They may be aqueous formulas but a majority of commercial products are non-aqueous based cleansing compositions utilizing conventional propellants. Silica may be used as an anti-caking agent in the formula. Some commercial products even contain color, emollients and silicone derivatives for added benefits, which distinguishes them from other cleansing products.

Cleansing Conditioners

The surfactants used in shampoos can be harsh on hair, removing essential oils and leaving the hair dry, dull and unmanageable. They may also extract hair dye from the fiber, thereby reducing the longevity of the color. Conditioners help to make hair shiny and manageable; however, some cause excessive build-up on hair. In response, cleansing conditioners or shampoo conditioners were developed containing little or no surfactant.1 These are intended primarily to enhance the detangling of wet hair and to improve the manageability of both wet and dry hair while cleaning and conditioning. In contrast, conditioning shampoos mainly are intended to clean hair while secondarily leaving hair manageable.

The development of cleansing conditioners or shampoo conditioners also began in the late 1970s, around the same time 2-in-1 conditioning shampoos were entering the market.14, 15 Early conditioning shampoos were based on water-soluble cationic resins but were inefficient detanglers. Modern cleansing conditioners, however, are multifunctional and can replace shampoos, conditioners, detanglers, leave-in conditioners and deep conditioners.16

Current commercial products do not contain primary surfactants but may contain secondary surfactant(s) to provide a small amount of lather. These are intended to be alternated with regular shampoos and conditioners, to lessen their drying effects. Notably, the amount of cleansing conditioner applied to hair is typically three to four times more than a traditional shampoo—even more for long hair. These formulas are reported to be ideal for thick or curly hair as they help to retain moisture. Like other commercial products, many cleansing conditioners are also available as sulfate-free and paraben-free, and protect hair color from fading.

According to a recent Mintel study, multi-benefit products are gaining traction in the hair care category, which is consistent with trends in the skin care and color cosmetics categories.12 In particular, cleansing conditioners generate the highest levels of enthusiasm, with more than half (58%) of hair care users reporting interest (see Figure 1). The development of hair cleansing conditioners cleaning hair without stripping essential oils or hair color represents an improvement in the field of hair treatments and satisfies a long felt consumer need.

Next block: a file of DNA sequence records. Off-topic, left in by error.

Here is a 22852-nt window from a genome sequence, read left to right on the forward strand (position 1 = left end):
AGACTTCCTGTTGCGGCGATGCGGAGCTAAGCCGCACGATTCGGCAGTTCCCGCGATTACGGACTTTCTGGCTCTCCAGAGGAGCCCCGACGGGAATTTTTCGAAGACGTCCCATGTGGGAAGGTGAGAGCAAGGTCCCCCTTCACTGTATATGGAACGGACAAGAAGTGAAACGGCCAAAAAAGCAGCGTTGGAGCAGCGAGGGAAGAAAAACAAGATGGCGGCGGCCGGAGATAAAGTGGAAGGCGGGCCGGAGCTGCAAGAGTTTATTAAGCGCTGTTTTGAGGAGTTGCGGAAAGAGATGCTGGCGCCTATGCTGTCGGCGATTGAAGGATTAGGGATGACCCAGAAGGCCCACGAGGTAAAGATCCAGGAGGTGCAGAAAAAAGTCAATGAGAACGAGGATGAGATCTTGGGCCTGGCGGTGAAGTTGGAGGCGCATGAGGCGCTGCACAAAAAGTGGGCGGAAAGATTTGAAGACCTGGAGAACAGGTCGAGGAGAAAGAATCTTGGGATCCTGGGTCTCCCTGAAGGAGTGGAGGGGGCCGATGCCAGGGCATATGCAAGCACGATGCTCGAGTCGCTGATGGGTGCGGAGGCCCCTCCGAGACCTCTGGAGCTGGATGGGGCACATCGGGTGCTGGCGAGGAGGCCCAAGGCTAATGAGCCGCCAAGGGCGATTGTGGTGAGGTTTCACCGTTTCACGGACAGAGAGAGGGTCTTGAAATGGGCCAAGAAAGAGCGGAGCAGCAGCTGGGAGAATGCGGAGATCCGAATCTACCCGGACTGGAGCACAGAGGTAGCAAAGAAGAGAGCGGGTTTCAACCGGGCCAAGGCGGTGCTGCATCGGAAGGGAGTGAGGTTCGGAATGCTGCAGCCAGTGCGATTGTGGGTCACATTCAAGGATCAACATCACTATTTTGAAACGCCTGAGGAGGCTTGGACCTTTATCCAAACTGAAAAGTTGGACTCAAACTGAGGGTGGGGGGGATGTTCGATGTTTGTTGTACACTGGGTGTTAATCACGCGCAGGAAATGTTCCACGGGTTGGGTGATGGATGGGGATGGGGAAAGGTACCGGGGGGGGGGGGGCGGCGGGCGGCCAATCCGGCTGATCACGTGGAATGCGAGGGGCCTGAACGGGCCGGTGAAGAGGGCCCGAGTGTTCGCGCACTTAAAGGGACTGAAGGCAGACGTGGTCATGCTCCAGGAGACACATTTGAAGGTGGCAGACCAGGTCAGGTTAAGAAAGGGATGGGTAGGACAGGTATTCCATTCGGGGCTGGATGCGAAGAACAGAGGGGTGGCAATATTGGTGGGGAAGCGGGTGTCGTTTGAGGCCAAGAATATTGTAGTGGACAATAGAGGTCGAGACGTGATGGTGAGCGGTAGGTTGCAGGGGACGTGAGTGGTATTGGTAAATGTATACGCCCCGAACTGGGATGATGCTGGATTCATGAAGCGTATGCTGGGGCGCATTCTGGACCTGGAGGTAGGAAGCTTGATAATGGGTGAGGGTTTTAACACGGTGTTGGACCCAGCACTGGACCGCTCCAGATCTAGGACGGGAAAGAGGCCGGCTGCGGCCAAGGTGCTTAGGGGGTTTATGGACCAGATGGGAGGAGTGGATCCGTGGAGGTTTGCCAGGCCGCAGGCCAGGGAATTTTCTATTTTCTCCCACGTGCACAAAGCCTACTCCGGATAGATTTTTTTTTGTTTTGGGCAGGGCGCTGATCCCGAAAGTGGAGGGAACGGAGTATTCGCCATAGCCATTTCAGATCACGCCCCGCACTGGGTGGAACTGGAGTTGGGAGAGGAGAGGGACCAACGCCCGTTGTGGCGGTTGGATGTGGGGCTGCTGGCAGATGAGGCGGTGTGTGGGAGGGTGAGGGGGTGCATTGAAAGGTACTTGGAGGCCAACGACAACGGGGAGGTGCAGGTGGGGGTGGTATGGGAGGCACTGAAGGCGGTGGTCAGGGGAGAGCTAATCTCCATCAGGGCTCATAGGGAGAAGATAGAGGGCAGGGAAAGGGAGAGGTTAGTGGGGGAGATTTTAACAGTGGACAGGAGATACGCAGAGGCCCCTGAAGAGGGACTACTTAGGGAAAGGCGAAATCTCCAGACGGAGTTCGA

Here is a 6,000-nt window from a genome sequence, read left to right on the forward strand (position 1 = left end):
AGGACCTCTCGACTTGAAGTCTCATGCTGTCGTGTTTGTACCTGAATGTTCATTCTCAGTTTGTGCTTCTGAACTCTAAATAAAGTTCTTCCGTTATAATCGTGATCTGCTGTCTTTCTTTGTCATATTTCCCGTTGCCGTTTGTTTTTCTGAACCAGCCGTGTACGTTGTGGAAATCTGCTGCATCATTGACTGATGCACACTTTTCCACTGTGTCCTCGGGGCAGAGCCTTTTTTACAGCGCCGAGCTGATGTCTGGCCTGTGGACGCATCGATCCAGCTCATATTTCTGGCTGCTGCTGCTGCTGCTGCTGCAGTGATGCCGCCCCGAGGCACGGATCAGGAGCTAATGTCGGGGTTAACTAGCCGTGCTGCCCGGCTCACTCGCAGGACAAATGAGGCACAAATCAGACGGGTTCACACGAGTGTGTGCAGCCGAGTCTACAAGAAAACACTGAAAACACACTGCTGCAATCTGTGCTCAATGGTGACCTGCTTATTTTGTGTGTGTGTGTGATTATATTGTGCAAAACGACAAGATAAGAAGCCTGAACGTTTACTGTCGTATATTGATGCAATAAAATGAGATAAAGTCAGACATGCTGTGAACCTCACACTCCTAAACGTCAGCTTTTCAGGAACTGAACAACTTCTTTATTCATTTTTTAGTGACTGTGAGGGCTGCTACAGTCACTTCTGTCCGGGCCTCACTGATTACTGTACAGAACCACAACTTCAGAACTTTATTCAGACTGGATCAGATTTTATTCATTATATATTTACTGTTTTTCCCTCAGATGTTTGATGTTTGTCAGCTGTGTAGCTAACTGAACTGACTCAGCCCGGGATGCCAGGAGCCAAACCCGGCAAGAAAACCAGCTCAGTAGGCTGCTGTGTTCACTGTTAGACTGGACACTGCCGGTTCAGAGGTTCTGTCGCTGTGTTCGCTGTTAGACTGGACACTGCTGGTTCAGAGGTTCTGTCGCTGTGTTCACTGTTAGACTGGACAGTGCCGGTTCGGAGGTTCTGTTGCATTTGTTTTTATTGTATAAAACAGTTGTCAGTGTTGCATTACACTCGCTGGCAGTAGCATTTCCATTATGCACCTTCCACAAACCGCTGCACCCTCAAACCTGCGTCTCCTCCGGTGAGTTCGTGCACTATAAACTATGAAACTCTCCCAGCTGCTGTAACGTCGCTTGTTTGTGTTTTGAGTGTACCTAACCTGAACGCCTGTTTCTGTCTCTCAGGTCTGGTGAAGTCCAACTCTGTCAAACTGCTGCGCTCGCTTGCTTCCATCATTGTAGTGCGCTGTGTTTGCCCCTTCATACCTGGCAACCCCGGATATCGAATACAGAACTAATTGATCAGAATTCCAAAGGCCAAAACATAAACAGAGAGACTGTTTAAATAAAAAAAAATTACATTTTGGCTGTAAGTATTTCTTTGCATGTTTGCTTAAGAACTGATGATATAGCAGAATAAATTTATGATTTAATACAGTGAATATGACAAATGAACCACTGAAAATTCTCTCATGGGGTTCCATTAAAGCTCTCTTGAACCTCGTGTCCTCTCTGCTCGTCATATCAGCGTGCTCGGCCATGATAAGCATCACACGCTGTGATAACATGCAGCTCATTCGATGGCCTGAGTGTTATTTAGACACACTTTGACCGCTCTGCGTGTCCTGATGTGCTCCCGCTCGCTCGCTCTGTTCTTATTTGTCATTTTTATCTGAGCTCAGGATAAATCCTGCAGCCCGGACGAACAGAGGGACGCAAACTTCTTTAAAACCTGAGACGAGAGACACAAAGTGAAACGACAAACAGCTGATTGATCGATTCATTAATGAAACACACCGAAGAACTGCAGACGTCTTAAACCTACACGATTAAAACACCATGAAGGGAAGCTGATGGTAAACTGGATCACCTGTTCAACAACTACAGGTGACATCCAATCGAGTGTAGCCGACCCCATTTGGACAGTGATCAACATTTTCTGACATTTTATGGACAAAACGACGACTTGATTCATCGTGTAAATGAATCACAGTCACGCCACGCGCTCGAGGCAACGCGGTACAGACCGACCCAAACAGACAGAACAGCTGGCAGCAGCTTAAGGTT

Alphabet Hair Care

Alphabet products have crossed the store aisle from skin care into hair care, and “BB” and “CC” formulations are now appearing in the form of multifunctional shampoos, conditioners, hair creams and sprays. These multi-tasking products combine a variety of ingredients in one product the same way traditional blemish or beauty balm (BB) and color correcting (CC) creams combine skin care and makeup ingredients to deliver multiple benefits. These products tend to have different viscosities.17

The meanings behind “BB” and “CC” vary in hair care; for example, beauty balm and beauty boosting (BB), and color care, complete care, complete correction or conditioning concentrate (CC). BB and CC hair care products claim to provide from 3-, up to 10-in-1 multi-tasking solutions for healthy hair. For example, they cleanse, repair, strengthen, smooth, protect against UV damage, improve shine, control frizz control, manage hair, detangle and moisturize.

One particular Beauty Boosting shampoo and conditioner formula claims to provide 10 solutions for flawlessly healthy hair. This product contains a buffer system and chelant, trisodium ethylene diamine disuccinate, that inhibits mineral deposit buildup on hair.18 The buffer and chelant combination also prevents copper ions, which are naturally present in water, from damaging hair proteins.19

Other products incorporate a variety of specialty ingredients in their formulas—some traditionally used in skin care. A look at the ingredient statements on their labels reveals the use of Linum usitatissimum (linseed) seed oil, Carthamus tinctorius (safflower) seed oil, Hypnea musciformis extract, Gellidiela acerosa extract, Mentha arvensis leaf oil, hydrolyzed keratin, hydrolyzed elastin, collagen, trehalose, omega-3 fatty acids and caviar extract.

The same study by Mintel12 (see Figure 1) shows 45% of U.S. hair care users are interested in BB and/or CC hair products. Such alphabet hair care products are designed for consumers who desire beautiful hair but do not have time for multiple conditioning treatments. The increasing number of commercial products in this new category is an indication of continuing efforts under way to develop novel and improved cleansing and conditioning systems tailored to the needs of different hair types and various lifestyles.